OK, So 190 Plus 491 Minus 123 Equals 558. Plus ???
The count of stations that will be digital-only after midnight on Feb. 17 continues to change. After issuing their initial list of regulations for shutting analog on that date, they issued a master list of 1800 full-power stations, listing in red the 190 stations that are already digital-only and 491 new ones that were following the FCC's instructions (for a total of 681, or 37.8% of the total number full-power stations). However, the FCC also said that they could turn down some of those requests if public-interest considerations required it.
They have now done so, issuing a new list of stations that are being challenged, and which will have to submit to additional regulations (spelled out in their latest public notice),and declare their willingness to do so by 6 PM today (Friday, Feb. 13). The list focuses on those areas where all (or at least the Big Four) stations in a market are terminating. The conditions are fairly daunting (among other things, providing educational assistance including consumer "walk-in" centers), and my gut feeling is that the FCC is trying to ensure that at least one station per DMA stays in analog until June 12 (the notice specifies that at least one station per DMA must commit to providing two months of "nightlite" service including demonstrations of how to install boxes etc.). Until we know how many stations are willing to comply, the count of stations that will be all-digital as of Feb. 18 is now 558 (just about 31% of the total). Still enough to make Feb. 17 a significant "dress rehearsal" for the overall transition.
Monday is a holiday, so we may not have the final numbers until Tuesday (the 17th, yikes!)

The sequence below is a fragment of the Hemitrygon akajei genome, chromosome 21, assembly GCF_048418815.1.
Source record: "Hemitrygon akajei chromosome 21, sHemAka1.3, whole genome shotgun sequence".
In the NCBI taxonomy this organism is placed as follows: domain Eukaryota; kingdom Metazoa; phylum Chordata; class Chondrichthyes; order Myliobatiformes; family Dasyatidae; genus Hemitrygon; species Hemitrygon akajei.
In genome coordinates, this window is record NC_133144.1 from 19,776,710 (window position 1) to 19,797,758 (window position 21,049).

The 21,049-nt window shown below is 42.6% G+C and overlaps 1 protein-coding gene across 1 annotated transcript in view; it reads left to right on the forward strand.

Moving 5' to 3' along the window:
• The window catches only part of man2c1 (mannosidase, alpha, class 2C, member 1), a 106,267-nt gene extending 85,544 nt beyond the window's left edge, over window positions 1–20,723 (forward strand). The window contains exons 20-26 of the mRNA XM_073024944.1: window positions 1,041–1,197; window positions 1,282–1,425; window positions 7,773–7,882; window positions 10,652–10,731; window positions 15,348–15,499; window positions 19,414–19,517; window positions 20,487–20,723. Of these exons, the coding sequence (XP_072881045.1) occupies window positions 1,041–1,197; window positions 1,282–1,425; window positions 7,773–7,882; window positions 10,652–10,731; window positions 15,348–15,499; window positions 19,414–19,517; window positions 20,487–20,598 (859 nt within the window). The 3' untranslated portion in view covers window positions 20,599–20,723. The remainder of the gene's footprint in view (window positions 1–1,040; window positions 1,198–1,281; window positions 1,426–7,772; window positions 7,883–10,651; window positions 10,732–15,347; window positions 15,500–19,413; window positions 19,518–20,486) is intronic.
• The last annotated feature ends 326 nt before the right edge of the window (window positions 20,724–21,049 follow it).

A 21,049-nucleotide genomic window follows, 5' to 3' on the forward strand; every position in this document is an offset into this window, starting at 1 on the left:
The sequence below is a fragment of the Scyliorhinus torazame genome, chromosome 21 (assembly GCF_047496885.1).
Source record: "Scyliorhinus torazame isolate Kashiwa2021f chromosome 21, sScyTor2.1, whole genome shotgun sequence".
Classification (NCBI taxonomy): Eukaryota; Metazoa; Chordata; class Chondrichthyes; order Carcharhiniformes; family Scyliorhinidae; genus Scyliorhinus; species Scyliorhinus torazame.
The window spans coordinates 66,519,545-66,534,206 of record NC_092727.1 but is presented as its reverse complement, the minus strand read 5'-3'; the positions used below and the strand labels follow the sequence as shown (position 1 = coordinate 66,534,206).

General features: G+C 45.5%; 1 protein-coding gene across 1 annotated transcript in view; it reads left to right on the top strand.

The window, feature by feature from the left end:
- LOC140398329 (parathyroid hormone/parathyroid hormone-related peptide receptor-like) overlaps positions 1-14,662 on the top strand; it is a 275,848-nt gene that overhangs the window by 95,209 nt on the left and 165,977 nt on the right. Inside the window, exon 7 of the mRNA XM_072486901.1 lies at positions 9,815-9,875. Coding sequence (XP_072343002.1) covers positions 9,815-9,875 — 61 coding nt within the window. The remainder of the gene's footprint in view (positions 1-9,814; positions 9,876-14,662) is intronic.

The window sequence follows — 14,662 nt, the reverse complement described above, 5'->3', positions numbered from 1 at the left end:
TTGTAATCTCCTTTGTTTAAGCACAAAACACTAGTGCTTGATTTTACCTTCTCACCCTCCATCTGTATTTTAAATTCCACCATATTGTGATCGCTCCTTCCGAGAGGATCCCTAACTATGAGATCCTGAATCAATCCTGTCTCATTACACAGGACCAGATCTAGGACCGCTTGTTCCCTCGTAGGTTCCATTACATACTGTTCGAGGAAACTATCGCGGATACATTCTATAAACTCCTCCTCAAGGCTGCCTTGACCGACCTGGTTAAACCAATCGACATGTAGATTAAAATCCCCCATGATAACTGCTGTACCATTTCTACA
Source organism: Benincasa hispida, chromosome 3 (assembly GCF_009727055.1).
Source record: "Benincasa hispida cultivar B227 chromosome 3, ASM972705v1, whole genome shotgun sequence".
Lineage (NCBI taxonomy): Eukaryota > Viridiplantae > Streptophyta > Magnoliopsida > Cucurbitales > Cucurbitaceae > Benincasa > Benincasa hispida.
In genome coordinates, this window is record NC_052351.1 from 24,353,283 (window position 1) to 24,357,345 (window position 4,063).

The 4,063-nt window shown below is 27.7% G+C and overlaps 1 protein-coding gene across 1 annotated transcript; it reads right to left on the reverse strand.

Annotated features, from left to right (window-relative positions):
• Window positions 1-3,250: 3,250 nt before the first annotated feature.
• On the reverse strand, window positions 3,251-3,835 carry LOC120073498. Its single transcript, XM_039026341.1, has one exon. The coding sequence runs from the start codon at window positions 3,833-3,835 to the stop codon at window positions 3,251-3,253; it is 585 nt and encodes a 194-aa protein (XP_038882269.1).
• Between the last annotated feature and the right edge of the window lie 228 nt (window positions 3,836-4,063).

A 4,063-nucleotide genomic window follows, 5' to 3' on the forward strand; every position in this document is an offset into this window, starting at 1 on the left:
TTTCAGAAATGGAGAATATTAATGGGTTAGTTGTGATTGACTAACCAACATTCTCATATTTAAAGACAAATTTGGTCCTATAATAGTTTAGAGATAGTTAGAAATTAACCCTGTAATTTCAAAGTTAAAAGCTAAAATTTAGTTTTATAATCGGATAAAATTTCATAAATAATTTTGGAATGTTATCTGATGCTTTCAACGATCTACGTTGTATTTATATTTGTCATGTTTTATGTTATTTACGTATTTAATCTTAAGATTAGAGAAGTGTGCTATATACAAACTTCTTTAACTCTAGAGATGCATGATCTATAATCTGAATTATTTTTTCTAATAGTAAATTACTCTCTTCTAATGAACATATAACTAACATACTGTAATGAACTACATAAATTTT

UPDATE: SUN., FEB. 15 These aren't the final final figures, but pretty close. First of all, apparently there were only supposed to be 106 stations in the "challenged" list instead of the 123 originally listed (the differences attributed to unspecified technical considerations). The FCC's notice of Feb. 13 announced that 53 (exactly half) of those 106 stations had agreed to the FCC's conditions (see above) and could go ahead and cease analog transmissions on Feb. 17; they are listed here. Forty-three other stations decided to continue in analog, while ten others would like to keep to Feb. 17 but could not meet all the conditions; the FCC will decide what to do with them shortly. So leaving those 10 out for the moment, we get 491 minus 53 for a total of 438 stations terminating analog service on Feb 17, joining 190 already in digital-only status for a total (so far) of 628 all-digital stations on Feb. 18, or just over 34.8% of total U.S. full-power stations.
ADDL UPDATE/CORRECTION SUN., FEB. 15 At least some of these 438 will remain on the air as "nitelite" stations, broadcasting local news and transition info. An example (for Providence, RI) can be seen here.